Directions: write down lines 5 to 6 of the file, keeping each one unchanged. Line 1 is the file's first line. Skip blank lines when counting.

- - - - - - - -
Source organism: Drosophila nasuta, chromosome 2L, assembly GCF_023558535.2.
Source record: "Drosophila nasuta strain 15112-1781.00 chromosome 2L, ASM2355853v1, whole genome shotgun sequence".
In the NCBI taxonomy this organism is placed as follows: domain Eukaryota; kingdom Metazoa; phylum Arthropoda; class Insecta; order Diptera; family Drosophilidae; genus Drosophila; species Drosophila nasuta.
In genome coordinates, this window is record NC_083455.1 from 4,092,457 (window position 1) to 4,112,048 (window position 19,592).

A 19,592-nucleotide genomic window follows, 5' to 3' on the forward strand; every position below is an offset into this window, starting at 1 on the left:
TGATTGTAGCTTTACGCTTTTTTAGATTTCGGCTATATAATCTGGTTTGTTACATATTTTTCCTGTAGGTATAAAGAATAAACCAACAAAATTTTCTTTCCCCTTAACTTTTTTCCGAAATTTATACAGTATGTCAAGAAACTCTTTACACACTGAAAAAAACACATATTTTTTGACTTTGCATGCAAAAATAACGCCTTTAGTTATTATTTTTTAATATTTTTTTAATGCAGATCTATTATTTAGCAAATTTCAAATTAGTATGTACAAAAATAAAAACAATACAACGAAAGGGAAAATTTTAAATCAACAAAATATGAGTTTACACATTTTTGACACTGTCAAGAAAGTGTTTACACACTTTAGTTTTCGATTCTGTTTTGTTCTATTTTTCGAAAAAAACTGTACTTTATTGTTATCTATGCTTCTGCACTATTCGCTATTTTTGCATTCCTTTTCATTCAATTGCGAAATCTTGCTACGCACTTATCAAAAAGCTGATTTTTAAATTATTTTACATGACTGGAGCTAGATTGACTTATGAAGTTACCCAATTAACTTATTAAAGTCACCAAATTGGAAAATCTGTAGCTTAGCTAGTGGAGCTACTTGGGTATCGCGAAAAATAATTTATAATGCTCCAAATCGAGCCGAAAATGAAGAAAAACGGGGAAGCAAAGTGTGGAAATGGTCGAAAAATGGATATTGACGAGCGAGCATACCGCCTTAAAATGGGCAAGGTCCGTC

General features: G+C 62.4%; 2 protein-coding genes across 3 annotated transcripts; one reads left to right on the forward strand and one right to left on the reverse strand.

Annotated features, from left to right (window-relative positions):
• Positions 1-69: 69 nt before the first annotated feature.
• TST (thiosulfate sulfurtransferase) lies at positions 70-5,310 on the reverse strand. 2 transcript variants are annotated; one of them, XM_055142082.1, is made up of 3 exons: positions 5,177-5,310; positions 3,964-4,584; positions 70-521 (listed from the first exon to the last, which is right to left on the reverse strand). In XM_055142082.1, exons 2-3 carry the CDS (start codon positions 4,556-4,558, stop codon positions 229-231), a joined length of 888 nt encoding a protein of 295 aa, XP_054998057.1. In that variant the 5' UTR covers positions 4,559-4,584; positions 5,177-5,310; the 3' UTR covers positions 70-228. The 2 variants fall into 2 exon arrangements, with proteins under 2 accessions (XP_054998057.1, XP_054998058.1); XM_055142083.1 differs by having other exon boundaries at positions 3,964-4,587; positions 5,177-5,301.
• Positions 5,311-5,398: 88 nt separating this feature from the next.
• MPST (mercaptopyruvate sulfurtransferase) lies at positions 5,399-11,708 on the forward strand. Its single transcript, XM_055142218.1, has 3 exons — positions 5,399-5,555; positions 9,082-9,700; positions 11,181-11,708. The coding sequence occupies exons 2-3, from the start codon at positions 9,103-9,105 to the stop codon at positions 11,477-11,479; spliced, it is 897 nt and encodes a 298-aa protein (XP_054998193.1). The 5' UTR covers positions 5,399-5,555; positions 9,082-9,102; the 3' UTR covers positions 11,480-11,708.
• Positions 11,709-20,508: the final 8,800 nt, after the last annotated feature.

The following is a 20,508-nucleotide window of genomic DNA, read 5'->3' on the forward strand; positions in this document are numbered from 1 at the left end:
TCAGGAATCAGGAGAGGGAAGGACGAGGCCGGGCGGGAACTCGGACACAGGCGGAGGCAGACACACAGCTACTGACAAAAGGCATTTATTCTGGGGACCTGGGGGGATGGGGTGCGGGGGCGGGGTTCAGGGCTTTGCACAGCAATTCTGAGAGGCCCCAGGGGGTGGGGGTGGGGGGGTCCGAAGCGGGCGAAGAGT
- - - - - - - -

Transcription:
A 19,592-nucleotide genomic window follows, 5' to 3' on the forward strand; every position below is an offset into this window, starting at 1 on the left:
TGATTGTAGCTTTACGCTTTTTTAGATTTCGGCTATATAATCTGGTTTGTTACATATTTTTCCTGTAGGTATAAAGAATAAACCAACAAAATTTTCTTTCCCCTTAACTTTTTTCCGAAATTTATACAGTATGTCAAGAAACTCTTTACACACTGAAAAAAACACATATTTTTTGACTTTGCATGCAAAAATAACGCCTTTAGTTATTATTTTTTAATATTTTTTTAATGCAGATCTATTATTTAGCAAATTTCAAATTAGTATGTACAAAAATAAAAACAATACAACGAAAGGGAAAATTTTAAATCAACAAAATATGAGTTTACACATTTTTGACACTGTCAAGAAAGTGTTTACACACTTTAGTTTTCGATTCTGTTTTGTTCTATTTTTCGAAAAAAACTGTACTTTATTGTTATCTATGCTTCTGCACTATTCGCTATTTTTGCATTCCTTTTCATTCAATTGCGAAATCTTGCTACGCACTTATCAAAAAGCTGATTTTTAAATTATTTTACATGACTGGAGCTAGATTGACTTATGAAGTTACCCAATTAACTTATTAAAGTCACCAAATTGGAAAATCTGTAGCTTAGCTAGTGGAGCTACTTGGGTATCGCGAAAAATAATTTATAATGCTCCAAATCGAGCCGAAAATGAAGAAAAACGGGGAAGCAAAGTGTGGAAATGGTCGAAAAATGGATATTGACGAGCGAGCATACCGCCTTAAAATGGGCAAGGTCCGTC